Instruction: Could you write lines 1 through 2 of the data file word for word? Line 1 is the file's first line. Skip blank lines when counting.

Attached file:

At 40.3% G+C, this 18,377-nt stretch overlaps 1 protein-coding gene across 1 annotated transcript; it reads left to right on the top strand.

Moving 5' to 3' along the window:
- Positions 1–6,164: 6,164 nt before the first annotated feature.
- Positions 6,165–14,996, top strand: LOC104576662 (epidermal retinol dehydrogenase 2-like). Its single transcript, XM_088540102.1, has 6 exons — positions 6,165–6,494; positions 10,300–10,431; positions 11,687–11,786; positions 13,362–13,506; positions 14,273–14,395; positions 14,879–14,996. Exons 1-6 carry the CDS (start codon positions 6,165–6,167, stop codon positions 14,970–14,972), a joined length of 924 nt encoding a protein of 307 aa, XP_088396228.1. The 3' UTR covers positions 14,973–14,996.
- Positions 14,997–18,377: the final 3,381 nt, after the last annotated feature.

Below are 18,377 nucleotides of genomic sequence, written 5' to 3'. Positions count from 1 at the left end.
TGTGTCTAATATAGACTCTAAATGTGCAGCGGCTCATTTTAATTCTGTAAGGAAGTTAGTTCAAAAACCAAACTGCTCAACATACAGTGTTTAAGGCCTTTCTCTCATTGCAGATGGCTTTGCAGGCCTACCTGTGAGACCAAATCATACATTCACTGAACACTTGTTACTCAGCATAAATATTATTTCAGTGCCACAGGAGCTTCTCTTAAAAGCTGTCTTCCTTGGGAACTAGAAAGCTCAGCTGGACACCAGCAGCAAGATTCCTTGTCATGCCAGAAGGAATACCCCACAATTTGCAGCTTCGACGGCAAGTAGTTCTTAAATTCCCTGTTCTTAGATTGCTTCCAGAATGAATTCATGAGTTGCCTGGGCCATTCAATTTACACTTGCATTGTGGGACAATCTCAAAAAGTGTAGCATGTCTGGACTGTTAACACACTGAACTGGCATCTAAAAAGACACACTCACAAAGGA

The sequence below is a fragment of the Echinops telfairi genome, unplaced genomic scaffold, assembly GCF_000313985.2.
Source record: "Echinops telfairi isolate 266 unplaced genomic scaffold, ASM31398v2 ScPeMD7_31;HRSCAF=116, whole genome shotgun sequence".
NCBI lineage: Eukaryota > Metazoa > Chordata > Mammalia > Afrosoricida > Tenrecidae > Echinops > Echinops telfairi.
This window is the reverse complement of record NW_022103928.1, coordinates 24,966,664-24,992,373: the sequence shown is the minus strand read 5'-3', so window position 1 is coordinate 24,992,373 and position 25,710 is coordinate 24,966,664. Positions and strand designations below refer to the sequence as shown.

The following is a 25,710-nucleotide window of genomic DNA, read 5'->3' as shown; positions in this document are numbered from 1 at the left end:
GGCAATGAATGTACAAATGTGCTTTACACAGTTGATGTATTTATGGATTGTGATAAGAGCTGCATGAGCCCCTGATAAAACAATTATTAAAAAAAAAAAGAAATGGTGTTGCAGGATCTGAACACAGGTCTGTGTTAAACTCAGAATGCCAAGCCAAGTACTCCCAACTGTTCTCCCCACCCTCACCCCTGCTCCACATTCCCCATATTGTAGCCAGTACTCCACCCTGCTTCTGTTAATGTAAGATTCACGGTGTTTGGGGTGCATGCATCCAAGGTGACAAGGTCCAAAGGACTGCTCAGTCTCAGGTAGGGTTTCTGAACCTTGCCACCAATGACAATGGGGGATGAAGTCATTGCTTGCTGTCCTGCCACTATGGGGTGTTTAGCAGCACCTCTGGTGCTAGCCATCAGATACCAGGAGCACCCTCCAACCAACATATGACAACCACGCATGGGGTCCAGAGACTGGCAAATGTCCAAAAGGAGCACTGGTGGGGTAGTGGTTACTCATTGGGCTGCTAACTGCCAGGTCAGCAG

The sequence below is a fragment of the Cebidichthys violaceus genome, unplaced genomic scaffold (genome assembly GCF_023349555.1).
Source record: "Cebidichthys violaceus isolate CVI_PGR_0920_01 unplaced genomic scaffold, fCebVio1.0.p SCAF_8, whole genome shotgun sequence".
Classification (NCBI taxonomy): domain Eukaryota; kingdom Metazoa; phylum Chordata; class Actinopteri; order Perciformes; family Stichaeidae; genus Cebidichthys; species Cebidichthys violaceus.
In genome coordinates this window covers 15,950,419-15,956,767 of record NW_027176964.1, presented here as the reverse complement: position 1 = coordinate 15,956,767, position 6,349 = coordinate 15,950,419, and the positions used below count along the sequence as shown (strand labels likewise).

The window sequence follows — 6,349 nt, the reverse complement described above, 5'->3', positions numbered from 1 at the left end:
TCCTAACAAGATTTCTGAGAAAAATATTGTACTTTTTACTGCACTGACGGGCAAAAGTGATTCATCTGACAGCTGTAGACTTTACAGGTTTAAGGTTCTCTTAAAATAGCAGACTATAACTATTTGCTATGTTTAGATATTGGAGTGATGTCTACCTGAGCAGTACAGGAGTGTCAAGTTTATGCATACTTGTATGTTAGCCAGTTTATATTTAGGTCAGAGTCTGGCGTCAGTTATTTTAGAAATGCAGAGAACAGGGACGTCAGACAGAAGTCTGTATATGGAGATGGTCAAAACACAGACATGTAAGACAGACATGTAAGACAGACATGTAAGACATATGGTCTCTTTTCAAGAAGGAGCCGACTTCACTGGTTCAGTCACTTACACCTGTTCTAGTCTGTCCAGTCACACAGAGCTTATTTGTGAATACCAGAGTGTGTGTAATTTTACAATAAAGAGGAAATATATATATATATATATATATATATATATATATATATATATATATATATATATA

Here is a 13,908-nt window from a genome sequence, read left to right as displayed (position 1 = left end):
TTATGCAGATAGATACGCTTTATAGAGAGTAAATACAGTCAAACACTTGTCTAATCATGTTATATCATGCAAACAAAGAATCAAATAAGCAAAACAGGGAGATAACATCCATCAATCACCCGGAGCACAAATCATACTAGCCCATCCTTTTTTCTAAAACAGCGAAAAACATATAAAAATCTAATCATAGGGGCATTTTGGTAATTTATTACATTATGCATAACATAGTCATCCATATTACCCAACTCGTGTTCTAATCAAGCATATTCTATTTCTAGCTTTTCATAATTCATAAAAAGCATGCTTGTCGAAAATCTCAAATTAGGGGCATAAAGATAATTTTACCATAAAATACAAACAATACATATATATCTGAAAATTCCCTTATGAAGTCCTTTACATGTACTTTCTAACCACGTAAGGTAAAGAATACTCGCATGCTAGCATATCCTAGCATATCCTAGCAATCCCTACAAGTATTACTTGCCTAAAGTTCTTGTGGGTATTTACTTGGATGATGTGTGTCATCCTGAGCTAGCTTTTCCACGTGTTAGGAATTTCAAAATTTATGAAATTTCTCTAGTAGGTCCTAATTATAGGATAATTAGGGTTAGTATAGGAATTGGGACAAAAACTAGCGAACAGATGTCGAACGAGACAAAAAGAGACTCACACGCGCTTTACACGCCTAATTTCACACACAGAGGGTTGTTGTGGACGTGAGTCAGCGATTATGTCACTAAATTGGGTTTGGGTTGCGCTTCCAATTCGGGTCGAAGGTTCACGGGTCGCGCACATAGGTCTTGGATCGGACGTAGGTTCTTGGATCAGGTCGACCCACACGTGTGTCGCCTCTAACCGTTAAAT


At 40.3% G+C, this 18,377-nt stretch overlaps 1 protein-coding gene across 1 annotated transcript; it reads left to right on the top strand.

Moving 5' to 3' along the window: